Studies in international relations, particularly historical, stem from the changing face of diplomacy over time, where the deeper forces at play, such as those once defined by Pierre Renouvin, are taken into account. Individual states, and those who define and implement their policies, are placed at the heart of global life. According to this concept, countries pursue a course of action by taking advantage of the most diverse range of tools they can rely on, such as economic or cultural resources, which act alone or interact with others.
The study of international relations grew into different fields of analysis during the 20th century, but it is now subject to a new scrutiny in this era of globalisation. This concept, which coincides with the development of neo-liberal analysis since the 1980s, reveals a new awareness about the increased number of actors NGOs and multinational companies, for example but also the large autonomy they enjoy when it comes to action.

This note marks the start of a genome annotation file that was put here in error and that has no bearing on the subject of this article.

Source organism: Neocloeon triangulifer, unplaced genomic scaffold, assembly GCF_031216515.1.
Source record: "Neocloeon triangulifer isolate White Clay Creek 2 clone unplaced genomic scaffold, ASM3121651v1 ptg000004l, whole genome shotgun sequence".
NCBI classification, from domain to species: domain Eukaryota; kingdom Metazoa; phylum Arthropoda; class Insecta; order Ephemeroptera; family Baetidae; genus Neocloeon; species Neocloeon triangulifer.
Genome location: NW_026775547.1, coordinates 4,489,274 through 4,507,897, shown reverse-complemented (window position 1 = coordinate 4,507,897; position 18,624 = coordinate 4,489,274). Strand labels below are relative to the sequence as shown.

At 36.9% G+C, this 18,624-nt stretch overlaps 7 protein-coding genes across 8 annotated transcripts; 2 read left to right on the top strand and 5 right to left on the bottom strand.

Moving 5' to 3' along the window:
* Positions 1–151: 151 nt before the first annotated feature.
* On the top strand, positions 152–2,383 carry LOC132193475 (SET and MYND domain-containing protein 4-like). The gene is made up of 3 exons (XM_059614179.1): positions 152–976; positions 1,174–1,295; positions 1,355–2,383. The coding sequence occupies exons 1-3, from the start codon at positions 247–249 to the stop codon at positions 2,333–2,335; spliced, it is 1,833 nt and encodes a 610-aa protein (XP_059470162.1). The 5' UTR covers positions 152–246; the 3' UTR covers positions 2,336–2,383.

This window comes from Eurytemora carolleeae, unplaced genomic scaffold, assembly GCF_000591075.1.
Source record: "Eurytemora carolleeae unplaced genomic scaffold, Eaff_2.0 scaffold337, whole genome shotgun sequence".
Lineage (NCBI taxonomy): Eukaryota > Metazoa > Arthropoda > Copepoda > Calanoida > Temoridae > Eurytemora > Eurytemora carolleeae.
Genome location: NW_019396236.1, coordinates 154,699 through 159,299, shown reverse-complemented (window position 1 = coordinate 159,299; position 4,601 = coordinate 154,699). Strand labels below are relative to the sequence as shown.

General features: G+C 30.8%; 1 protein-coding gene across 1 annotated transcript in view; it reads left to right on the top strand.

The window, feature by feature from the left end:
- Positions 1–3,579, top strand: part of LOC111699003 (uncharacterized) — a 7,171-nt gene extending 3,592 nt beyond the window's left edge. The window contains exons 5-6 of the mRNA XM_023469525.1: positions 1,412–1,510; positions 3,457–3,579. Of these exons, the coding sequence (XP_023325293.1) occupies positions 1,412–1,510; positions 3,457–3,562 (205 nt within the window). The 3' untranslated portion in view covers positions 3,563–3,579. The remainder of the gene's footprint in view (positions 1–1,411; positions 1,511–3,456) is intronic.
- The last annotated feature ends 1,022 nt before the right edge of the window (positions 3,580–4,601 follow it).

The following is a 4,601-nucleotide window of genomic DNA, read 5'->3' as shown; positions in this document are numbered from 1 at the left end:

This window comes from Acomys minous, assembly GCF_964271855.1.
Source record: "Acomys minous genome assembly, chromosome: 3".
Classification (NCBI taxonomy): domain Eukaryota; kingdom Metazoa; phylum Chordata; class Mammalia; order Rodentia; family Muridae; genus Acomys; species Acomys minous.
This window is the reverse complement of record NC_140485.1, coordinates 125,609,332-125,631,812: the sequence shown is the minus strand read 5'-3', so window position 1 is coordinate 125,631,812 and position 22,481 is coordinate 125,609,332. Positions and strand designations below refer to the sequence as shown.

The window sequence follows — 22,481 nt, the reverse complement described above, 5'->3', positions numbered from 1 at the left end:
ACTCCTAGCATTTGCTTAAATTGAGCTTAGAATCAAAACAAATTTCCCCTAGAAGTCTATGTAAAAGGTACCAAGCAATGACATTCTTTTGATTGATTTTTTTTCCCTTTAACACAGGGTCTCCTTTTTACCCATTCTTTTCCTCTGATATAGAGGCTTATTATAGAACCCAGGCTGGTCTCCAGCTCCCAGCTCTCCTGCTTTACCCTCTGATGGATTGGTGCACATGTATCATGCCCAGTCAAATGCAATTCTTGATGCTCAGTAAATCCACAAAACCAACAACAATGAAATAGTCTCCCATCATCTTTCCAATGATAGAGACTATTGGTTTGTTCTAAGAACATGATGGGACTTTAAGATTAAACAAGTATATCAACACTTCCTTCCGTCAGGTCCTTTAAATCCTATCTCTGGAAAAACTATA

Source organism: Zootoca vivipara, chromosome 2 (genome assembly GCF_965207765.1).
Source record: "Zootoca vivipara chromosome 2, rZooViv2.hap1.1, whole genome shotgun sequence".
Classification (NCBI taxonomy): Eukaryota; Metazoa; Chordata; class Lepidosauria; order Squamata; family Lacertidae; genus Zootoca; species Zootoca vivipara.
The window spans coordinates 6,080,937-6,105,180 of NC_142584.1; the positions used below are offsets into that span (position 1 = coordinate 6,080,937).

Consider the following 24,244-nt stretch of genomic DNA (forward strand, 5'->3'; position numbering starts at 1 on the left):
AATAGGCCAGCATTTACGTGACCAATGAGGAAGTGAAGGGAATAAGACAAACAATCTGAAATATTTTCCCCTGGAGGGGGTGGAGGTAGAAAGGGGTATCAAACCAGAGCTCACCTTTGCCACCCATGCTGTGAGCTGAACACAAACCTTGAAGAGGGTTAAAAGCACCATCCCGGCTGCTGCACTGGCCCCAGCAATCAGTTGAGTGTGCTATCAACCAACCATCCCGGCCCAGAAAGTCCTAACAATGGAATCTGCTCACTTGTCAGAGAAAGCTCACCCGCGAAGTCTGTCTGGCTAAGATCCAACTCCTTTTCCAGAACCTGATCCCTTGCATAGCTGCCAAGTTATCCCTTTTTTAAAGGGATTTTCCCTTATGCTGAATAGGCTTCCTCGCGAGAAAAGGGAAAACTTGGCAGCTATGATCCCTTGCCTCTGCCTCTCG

This series aims to portray these new perspectives and their impact on current research. Without casting aside studies in international relations that focus on states, it tries to better understand the diverse range of factors that play out on the world stage and how they relate to each other from the high stakes in sport to the use of colonial memory. This series targets academics and analysts who wish to apply 20th century history to contemporary thought.